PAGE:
Appeal, No. 210, Jan. T., 1949, from judgment and decree of Orphans' Court of Philadelphia County, 1948, No. 30, in Estate of Sealie Wilson, Deceased. Judgment and decree affirmed; reargument refused April 26, 1950.
Fitzhugh Lee Styles, for appellant.
Edward Tolen, for appellee.
Before Maxey, C.j., Drew, Linn, Stern, Stearne and Jones, JJ.
OPINION BY MR. JUSTICE ALLEN M. STEARNE
The Orphans' Court of Philadelphia County declined to enter judgment for proponent non obstante veredicto upon a verdict by a jury against the will. This appeal followed.
After an extended hearing before Register of Wills Boland (now a Judge in the philadelphia Orphans' Court), an issue devisavit vel non was granted to determine (a) testamentary capacity of decedent and (b) existence of undue influence. No appeal was taken from such decree. Cf. Act of June 7, 1917, P.L. 415, section 21 (a), 20 PS 2005 et seq. and Lare Will, 352 Pa. 323, 42 A.2d 801. A jury thereafter rendered a verdict against the will. Because of trial errors a new trial was granted and upon a re-trial another jury again found against the will.
Sealie Wilson, the decedent, and most of the witnesses were Negroes. Many of them, including decedent, were persons of limited education. She possessed an estate of approximately $7,000. Decedent's son was her sole heir. The son had three children. The questioned paper was purported to have been signed April 10, 1946. Decedent died July 15, 1946. For some months prior to the death decedent was bedridden and was extremely ill. According to the attending physician she suffered from heart trouble, high blood pressure, edema (i.e. tumor or dropsy), sweating of the legs, enlargement of the liver and other complications. While there is testimony that decedent possessed testamentary capacity, there is also testimony that at times she was delirious, had lapses of memory, was not always clear and coherent, and did not possess testamentary capacity.
The factual issue may be thus stated: Proponent maintains that decedent's son, an alcoholic, neglected his mother in her last illness; decedent's brother, the proponent, at decedent's urgent request, came from his home in Florida and nursed and cared for her until her death. (Proponent had always resided in Florida; his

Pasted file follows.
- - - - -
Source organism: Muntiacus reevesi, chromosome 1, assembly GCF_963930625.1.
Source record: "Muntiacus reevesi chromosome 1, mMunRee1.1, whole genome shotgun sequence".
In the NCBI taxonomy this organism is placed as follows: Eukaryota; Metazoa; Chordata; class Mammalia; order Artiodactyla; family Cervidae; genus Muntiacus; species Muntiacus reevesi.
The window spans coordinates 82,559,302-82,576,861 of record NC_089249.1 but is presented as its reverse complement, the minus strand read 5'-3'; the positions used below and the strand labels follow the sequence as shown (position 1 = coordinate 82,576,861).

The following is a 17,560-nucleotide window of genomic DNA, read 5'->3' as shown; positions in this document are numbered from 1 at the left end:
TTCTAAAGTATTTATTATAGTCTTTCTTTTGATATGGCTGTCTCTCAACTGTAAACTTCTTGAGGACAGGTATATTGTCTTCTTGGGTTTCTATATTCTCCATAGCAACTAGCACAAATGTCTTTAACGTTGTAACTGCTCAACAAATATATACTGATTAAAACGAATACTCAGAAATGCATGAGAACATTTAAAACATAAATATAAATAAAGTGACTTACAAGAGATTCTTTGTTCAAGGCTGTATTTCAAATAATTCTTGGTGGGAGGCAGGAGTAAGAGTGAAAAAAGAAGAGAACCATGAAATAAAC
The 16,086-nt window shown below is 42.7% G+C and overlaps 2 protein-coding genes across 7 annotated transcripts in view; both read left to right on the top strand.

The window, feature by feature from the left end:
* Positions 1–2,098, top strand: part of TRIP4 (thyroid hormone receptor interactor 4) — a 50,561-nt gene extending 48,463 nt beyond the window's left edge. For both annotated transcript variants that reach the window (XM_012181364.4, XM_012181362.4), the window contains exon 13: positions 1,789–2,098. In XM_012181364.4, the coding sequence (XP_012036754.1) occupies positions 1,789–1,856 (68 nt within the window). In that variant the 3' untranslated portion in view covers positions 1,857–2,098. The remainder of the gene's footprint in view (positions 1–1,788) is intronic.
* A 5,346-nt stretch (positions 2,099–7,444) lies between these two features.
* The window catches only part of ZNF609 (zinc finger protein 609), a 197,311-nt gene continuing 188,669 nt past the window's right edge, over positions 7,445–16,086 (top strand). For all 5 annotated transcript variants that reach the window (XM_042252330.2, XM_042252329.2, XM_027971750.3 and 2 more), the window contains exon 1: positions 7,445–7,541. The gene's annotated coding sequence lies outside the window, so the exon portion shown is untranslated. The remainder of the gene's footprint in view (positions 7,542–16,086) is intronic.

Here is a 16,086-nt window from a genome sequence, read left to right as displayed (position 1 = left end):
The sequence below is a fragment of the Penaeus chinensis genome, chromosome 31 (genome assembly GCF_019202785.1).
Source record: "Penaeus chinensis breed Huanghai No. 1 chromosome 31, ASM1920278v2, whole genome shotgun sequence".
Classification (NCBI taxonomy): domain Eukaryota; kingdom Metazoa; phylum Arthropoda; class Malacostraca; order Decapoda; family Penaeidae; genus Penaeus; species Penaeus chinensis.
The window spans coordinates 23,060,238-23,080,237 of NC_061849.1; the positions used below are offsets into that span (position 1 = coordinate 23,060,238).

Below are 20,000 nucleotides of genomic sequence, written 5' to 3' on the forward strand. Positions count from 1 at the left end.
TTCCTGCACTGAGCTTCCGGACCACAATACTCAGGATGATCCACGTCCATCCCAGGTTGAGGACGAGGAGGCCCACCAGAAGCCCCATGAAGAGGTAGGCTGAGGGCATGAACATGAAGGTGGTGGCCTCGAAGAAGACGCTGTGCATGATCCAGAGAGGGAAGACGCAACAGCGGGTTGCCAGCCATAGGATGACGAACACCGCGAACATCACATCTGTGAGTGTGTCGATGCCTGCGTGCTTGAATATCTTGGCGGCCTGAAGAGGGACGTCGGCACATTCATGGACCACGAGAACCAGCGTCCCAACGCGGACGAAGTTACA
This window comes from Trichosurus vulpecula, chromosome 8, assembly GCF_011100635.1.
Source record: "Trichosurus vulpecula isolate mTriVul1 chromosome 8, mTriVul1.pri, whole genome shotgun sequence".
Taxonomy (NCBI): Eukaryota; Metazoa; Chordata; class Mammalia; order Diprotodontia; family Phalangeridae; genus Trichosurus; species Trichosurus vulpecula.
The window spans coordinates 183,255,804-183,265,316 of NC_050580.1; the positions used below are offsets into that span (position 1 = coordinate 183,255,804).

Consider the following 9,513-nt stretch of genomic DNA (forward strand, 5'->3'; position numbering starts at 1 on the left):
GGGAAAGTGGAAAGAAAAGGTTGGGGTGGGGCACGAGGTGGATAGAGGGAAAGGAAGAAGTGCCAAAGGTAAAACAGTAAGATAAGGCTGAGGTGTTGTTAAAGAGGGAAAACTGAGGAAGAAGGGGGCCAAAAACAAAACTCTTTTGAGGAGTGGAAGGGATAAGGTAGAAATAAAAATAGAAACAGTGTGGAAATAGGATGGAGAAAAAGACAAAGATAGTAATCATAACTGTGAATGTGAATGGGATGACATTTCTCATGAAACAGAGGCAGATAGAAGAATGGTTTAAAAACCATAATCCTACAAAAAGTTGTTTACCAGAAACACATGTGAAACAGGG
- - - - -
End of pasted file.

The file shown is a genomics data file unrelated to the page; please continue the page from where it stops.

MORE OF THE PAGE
farm was close to Jacksonville and he had never before been beyond that city.) Proponent contends that because the son neglected his mother and proponent cared for decedent, she properly disinherited the son and grandchildren and devised and bequeathed her estate to proponent who therefore became, in the circumstances, the natural object of decedent's bounty. Contestant, the son, and his witnesses, on the contrary, present a different situation. They concede that from March 2, 1946, until April 10, 1946 (the date of the questioned will) and thereafter until decedent's death, proponent nursed and cared for his sister. It is also admitted that the son was an alcoholic. It was testified by some witnesses for both proponent and contestant that despite the son's weakness, the mother retained a deep affection for the son and his children. Four other wills had been drawn and executed by decedent previous to the questioned document. In the first three wills active trusts were created for the son and the grandchildren. From the date of proponent's arrival in Philadelphia on March 2, 1946, he promptly assumed the management and control of decedent's financial affairs. On April 2, 1946, at proponent's direction to the scrivener, a will was drawn and was executed by decedent in which she left proponent the bulk of her estate. ...